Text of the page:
In the positive psychology literature, the virtue of love has three central central character strengths: kindness, intimacy and social intelligence. Kindness and intimacy allow for good deeds to be extended, trust to be experienced, and emotional closeness to be deepened. Social intelligence helps one understand his/her motives or feelings, that of others, and what is appropriate in different contexts. When one engages in mindfulness-based practices (meditation/body scans/yoga/focused attention on a given object), the ability to offer presence and discern feelings and cues of self and others become more accessible and natural.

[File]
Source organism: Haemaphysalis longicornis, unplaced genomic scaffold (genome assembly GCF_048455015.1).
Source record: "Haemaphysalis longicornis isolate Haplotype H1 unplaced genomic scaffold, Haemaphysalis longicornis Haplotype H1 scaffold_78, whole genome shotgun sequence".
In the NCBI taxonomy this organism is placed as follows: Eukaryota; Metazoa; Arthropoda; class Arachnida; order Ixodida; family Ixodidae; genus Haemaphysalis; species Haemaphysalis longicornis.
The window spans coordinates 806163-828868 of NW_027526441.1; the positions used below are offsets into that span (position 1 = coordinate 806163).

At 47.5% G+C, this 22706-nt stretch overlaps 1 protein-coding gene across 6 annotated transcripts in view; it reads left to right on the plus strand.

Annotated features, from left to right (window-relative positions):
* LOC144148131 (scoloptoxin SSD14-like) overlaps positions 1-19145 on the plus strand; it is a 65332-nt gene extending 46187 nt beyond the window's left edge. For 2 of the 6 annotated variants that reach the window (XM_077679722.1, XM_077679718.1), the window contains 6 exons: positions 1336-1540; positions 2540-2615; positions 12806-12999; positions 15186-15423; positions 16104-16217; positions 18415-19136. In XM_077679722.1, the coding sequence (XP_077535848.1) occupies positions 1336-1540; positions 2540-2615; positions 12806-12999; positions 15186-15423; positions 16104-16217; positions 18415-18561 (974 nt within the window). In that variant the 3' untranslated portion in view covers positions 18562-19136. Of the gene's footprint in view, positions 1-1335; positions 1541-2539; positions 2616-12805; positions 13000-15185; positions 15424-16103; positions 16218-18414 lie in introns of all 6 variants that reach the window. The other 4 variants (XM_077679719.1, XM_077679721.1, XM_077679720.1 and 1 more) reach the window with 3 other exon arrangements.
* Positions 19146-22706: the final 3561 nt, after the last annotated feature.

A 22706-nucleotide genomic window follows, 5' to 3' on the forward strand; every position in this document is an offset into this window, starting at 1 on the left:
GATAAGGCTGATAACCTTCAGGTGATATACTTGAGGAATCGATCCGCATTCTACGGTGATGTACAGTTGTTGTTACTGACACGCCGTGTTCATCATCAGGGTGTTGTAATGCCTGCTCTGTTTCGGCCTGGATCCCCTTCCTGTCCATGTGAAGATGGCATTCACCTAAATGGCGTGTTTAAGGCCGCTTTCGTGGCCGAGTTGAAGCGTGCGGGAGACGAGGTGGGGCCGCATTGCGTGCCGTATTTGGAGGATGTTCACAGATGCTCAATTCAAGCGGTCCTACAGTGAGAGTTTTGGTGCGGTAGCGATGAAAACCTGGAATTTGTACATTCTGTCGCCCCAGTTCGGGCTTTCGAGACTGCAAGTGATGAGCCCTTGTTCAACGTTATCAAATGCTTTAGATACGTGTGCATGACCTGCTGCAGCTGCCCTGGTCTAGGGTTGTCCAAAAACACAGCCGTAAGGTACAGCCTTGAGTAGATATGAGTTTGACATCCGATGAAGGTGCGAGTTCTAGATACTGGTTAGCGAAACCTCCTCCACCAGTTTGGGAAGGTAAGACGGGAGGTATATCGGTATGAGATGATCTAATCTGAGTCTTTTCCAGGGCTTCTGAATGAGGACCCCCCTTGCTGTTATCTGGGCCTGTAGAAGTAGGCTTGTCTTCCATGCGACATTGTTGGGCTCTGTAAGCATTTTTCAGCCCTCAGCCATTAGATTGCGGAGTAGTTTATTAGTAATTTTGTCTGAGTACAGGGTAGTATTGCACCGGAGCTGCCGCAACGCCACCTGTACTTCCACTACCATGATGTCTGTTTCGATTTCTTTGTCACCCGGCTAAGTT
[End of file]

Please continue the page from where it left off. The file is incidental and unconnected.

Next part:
Ultimately, when we learn and accept, we integrate; we return to our natural, in-born wholeness. In our wholeness, we can understand-and love-the fragmented selves of another. And, like ourselves, we have a felt sense that they are just as complete, imbued with a life-spirit that perhaps a little kindness in the right moment can heal. We offer this, knowing notions of pride, getting in the last word, pointing a finger, fade with the light of a generous heart and a magnanimous mind.